Southern California and the Baja California Peninsula are linked together by more than a name. Nature knows no borders. Get to know more about our incredible neighbors in nature by visiting Expedition Bajaor by using any of the resources here.
Whether you’re a school teacher, an at-home learner, or just curious, you’ll find videos, field guides, activity sheets, and other resources to help you learn—whatever your educational needs. Our own researchers have been exploring and studying the region in tandem with scientists in Mexico for over a century, so we have a lot to share.
There's an endless amount to learn and explore about this region. See what subjects catch your interest and let's get started together.
From the archives of PROBEA—a past environmental education training program for teachers exploring the ecosystems and habitats of our binational region—you’ll find loads of Spanish-language curricula for grades K-6, grades 7-9, and grades 10+, as well as English-language curriculum for grades 7-9.
About the Seas
Explore the intersection of land and sea through our Ocean Oasis Field Guide and Teacher’s Guide. Discover plant and animal life or learn about plate tectonics. This retro-looking website was developed in 2000 but is still relevant today. You can also enjoy the original film in our giant screen theater.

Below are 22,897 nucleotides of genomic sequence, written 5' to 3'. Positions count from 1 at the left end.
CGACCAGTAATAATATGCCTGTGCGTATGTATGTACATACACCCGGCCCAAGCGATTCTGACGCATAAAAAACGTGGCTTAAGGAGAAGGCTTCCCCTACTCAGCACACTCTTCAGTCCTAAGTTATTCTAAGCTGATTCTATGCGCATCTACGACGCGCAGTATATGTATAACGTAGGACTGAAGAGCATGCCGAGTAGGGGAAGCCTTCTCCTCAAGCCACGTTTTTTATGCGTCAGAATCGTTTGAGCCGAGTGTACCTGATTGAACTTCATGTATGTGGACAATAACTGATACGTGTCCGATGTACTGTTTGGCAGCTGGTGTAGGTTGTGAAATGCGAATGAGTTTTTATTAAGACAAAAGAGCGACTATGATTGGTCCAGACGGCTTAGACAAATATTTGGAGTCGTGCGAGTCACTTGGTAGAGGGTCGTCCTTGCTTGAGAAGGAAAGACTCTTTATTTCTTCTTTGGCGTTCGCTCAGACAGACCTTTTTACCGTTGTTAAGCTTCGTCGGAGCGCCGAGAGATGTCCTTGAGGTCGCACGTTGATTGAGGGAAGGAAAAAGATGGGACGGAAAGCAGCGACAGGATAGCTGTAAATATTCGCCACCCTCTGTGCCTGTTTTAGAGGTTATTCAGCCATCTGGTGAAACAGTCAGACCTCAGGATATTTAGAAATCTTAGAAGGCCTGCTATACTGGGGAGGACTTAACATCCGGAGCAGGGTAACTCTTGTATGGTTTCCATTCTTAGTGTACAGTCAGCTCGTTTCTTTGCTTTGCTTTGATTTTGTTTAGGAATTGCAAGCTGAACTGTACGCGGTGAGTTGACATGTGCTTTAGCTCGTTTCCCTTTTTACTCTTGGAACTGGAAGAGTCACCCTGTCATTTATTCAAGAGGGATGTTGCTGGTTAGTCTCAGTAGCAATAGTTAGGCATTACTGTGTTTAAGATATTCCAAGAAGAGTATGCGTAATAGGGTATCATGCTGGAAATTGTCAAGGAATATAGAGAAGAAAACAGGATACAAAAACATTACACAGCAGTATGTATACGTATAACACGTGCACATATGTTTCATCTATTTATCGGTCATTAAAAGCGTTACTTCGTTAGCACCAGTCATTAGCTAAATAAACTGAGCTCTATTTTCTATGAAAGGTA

Looking for some quick information about the Baja California Peninsula you can share? We've got you covered.
The Baja California Peninsula is approximately 775 miles long—almost the same length as the state of California. It separates the Pacific Ocean from the Gulf of California.
Politically, the peninsula is divided into separate two states: Baja California and Baja California Sur.
The entire peninsula is surrounded by more than 100 islands and islets. Almost all of them are uninhabited by people, but hundreds of unique plants and animals call them home. The gulf islands alone have nearly 900 species of fish, around 700 plant species, more than 150 types of birds and seabirds, and 115 reptile species.
It is estimated that a quarter of the plants and animals living on the Baja California Peninsula are endemic, meaning they can’t be found anywhere else on Earth.
The Baja California Peninsula contains a multitude of climates and ecosystems. You'll find dry deserts and coastal sand dunes, snow-covered pine forests, and lush, subtropical lowlands.
The deserts of central Baja California get real hot and real dry. The Vizcaíno Desert only gets two inches of rain per year on average. For comparison, San Diego gets about ten inches per year (which is still very little!).
Mexico has over 40 national parks, some of which are on the Baja California Peninsula.
You’ve heard of islands in the ocean, but what about in the sky? Sky islands are tall, isolated mountain ranges surrounded by dry lowlands. These mountains are isolated refuges for species that require cooler, wetter habitats and can't cross the deserts below.
San Diego County’s tallest mountains reach over 6,000 feet above sea level. The tallest peaks in Baja California are over 10,000 feet.
Are you a researcher? Just want to know what a scientific expedition entails? It’s hard to protect what we don’t understand, and so expeditions help scientists, land managers, and conservationists understand what's in an ecosystem, how it flourishes, or what's causing harm.
We're always discovering and learning. You can find out what we’ve been up to in the field or learn about our expeditions. Here are a few reports about these scientific excursions to the Baja California Peninsula. All reports are bilingual (in English and Spanish) e-readers, with plenty of full-page photography.